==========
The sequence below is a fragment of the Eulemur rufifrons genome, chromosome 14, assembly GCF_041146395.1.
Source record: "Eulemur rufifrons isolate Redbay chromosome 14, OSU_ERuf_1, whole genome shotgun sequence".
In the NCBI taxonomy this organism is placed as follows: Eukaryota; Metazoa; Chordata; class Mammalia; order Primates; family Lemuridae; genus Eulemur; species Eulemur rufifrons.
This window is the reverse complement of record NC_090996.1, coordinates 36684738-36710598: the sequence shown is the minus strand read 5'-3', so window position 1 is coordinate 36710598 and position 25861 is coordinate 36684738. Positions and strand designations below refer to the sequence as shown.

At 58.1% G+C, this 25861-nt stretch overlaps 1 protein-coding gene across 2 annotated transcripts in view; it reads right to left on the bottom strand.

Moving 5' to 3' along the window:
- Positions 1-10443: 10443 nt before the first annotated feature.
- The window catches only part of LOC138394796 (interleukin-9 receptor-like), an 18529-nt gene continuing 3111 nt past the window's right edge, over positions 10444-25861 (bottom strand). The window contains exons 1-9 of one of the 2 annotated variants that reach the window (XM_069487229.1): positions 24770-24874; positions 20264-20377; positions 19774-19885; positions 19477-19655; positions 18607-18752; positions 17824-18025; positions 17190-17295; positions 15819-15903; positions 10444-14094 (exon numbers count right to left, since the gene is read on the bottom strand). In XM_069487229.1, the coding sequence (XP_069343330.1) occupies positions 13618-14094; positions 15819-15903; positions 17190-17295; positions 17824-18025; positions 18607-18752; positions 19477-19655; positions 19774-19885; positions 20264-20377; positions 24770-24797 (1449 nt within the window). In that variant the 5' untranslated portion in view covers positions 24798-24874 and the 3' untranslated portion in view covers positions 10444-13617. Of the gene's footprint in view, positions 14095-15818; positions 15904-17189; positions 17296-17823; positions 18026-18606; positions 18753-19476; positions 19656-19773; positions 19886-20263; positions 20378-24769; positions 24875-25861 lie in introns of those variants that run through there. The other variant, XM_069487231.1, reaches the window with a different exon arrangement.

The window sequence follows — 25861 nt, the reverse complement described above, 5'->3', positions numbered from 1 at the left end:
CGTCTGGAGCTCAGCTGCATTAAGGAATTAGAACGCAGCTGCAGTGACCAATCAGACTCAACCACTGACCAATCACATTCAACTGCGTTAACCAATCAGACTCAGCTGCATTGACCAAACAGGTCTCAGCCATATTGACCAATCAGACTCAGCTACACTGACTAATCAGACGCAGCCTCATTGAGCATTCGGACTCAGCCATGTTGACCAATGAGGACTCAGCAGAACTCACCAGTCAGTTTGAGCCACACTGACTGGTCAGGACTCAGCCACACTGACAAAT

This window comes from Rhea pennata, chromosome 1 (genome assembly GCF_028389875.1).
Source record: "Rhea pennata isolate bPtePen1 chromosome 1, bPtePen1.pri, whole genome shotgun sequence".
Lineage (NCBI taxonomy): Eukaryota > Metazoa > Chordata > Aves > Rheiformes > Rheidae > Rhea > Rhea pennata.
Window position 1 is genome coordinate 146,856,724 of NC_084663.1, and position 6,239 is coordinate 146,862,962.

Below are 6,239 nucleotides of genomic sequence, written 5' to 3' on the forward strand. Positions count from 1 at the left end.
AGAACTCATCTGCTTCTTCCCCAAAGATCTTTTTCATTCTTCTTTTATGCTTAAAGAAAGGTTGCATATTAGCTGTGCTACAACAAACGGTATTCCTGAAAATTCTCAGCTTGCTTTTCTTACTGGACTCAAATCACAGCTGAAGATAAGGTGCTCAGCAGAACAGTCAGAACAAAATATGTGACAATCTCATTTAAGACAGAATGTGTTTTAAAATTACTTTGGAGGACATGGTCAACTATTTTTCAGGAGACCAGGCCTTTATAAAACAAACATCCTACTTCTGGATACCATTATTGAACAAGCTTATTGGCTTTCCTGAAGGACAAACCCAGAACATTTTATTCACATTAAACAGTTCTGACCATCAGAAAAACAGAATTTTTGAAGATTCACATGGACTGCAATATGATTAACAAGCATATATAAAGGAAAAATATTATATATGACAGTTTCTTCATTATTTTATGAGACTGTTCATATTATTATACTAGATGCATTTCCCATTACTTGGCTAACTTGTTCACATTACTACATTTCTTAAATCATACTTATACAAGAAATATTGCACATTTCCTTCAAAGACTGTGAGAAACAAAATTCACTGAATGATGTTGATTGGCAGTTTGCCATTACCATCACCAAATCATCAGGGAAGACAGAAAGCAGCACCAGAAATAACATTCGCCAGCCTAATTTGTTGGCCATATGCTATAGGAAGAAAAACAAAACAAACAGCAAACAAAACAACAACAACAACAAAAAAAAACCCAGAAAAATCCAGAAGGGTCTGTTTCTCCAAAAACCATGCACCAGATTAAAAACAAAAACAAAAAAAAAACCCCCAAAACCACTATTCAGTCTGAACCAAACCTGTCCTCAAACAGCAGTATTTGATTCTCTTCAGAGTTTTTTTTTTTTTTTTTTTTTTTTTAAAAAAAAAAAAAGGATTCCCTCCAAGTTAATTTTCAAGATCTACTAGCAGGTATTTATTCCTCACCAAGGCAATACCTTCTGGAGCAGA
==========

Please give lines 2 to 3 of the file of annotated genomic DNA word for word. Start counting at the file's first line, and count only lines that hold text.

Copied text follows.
Source record: "Eulemur rufifrons isolate Redbay chromosome 14, OSU_ERuf_1, whole genome shotgun sequence".
In the NCBI taxonomy this organism is placed as follows: Eukaryota; Metazoa; Chordata; class Mammalia; order Primates; family Lemuridae; genus Eulemur; species Eulemur rufifrons.